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‘Closed definition’ of leadership means employers still overlook BAME talent

5 Dec 2019 By Maggie Baska

Report shows ethnic minority representation in FTSE 100 companies has fallen over the last year

Too many companies have a defined view of what a CEO or board member should look like, which is stifling diversity in leadership teams, an expert has said, after the publication of a new report which found BAME representation at the highest levels of business was going backwards.

Tinu Cornish, chartered organisational psychologist and director at Sea-Change Consultancy, said many employers and headhunters had an idea of what a senior hire "should be", which resulted in black, Asian and minority ethnic (BAME) candidates being overlooked. 

"Unless a BAME candidate can tick all those boxes, and in particular [demonstrate] previous FTSE 100 experience, they are never even considered – let alone make the shortlist," Cornish told People Management.



She said companies must challenge their definition of what the "best" candidate looks like, and instead focus on evidence of key executive and leadership skills gained in "more diverse settings". 

Cornish’s comments came in response to the revelation yesterday that the UK’s largest businesses were failing to make progress on increasing ethnic diversity in their leadership teams, with the total number of BAME leaders dropping over the past year.

A report from Green Park found ethnic minority representation across FTSE 100 companies had fallen over the past 12 months, with BAME representation on executive and non-executive boards dropping to 7 per cent in 2019 from 9 per cent in 2018. It said ethnic diversity improvement had “stalled” at “almost every seniority level” since the firm began measuring it 2014.


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The report also found there were only 10 BAME individuals working as chair, CEO or CFO across the FTSE 100, making up just 3.3 per cent of leaders at this level of business. Almost half (47) of the top 100 companies had all-white staff at the board and executive leadership level, and at the current rate of change, it would take until 2039 for all FTSE 100 boards to have at least one BAME representative.’’

This was a “far cry” from government-backed target to have no all-white boards by 2021, the report said.

Dr Jill Miller, diversity and inclusion adviser at the CIPD, said the figures made for “very disappointing reading”.

“Employers need to get serious about examining why BAME talent is not making it to the top leadership roles, by scrutinising their practices and policies on recruitment, development and progression,” she said, adding that HR teams had a key role to play by using their people data to understand the experiences of BAME employees.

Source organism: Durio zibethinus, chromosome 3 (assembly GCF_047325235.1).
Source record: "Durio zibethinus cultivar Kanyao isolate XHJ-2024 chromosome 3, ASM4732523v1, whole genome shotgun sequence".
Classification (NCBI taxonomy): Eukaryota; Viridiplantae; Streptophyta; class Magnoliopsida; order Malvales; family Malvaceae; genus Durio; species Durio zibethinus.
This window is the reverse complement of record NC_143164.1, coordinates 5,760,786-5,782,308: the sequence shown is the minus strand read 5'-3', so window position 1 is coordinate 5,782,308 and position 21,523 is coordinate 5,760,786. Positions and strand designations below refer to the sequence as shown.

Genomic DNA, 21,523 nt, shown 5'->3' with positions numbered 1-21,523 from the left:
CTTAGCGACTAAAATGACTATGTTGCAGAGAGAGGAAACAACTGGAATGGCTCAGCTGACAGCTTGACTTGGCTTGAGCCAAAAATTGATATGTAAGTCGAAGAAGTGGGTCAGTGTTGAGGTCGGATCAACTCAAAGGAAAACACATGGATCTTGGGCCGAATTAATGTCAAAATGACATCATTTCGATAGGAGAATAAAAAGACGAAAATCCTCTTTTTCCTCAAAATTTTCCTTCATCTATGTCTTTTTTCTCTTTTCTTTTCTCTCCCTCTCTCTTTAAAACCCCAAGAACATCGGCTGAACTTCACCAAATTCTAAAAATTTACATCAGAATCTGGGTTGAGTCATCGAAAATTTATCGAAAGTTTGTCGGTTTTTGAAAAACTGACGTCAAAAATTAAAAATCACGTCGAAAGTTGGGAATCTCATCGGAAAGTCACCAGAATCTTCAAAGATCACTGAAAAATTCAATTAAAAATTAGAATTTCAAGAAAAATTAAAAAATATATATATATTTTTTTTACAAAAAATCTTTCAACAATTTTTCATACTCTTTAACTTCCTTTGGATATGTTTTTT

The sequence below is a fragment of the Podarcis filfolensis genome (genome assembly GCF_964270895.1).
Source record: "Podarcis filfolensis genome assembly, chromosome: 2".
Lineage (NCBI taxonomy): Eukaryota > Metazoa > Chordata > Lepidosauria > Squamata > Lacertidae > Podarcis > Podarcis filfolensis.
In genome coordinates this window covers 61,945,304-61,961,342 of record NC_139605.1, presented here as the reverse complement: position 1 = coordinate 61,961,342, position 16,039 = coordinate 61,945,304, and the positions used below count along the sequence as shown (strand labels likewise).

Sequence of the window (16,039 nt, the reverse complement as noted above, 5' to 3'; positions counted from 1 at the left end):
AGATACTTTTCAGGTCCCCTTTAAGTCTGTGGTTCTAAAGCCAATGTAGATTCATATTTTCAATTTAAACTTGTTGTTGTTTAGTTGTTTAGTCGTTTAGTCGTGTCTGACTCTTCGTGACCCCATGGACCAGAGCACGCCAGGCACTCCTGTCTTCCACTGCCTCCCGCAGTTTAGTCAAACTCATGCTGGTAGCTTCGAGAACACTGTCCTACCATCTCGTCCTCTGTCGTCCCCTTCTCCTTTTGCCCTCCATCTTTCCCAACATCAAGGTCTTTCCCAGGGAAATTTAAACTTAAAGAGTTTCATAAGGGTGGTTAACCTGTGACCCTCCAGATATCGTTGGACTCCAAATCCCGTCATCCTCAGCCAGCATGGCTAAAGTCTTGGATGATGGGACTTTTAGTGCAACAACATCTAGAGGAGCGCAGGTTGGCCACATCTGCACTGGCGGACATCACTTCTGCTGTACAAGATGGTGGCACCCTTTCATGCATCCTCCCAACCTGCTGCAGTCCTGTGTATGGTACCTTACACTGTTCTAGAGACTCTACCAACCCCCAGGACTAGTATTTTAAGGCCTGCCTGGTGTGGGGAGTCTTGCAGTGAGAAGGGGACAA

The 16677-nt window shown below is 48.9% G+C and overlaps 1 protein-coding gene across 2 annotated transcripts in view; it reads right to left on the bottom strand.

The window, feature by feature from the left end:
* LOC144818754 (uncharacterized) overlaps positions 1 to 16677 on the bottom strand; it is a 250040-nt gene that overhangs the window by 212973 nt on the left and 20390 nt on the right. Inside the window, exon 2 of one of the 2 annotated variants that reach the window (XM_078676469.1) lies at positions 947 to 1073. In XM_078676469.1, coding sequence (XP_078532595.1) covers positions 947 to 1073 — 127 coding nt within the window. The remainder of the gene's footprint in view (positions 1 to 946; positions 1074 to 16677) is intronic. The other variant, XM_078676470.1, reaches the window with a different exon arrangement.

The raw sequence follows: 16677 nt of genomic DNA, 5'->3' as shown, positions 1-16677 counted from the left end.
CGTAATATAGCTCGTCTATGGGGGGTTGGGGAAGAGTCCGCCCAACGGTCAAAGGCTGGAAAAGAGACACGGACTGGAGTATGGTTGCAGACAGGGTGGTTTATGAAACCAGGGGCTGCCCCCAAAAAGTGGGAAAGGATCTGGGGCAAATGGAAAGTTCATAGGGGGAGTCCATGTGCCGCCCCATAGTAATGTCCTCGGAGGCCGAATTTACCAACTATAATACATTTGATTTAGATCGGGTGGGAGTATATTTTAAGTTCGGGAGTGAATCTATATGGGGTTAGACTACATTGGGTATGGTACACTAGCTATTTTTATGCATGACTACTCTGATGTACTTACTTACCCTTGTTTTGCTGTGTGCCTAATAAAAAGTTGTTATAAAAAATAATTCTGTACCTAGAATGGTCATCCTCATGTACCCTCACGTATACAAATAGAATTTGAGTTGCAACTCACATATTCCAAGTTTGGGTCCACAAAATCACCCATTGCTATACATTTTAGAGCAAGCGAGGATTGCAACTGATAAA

“By gathering this insight, barriers to inclusivity and equality of opportunities specific to the organisation can be identified and removed,” she said.

Frank Douglas, CEO of Caerus Executive, told People Management he was not surprised by the figures and called on HR to "hold a mirror up to itself" in order to affect change in business, as he pointed out the profession lacked ethnic diversity across its own senior levels.

"I was the last black FTSE group HR director, and I've been out of the corporate world for about six or seven years now," Douglas said. "So the profession is not addressing diversity within its own ranks, and from my point of view, that does not really give us licence to talk about and promote diversity in the wider corporate setting, if we're not walking the walk ourselves."

He said HR should not expect diversity to be embedded into talent development, recruitment and "all the things that go into being a CEO” if as a function it was still unable to look at such issues through a diversity lens.

"HR talks about how they want to sit at the table, but if we are going to have a seat at the table, the profession has to take accountability for the make-up of the executive ranks of the companies it works for," Douglas said. 

Green Park revealed progress on gender diversity continued, with women now holding 29 per cent of board and executive director level posts in FTSE 100 firms.

Since the report was first issued in 2014, the number of women working as chair, CEO or CFO in the FTSE 100 has increased from 10 to 26. 

At this rate, Green Park expected a third of board and executive committee roles would be held by women within the coming years – but this would still be later than the 2020 target set by the government-backed Hampton-Alexander Review. 

Green Park’s forecast is slightly more pessimistic than that of the latest Hampton-Alexander Review, which recently announced the UK’s top companies were still on track to meet the target of a third of women holding boardroom positions by 2020. It said last year was one of the strongest for progression since the target was set in 2011.

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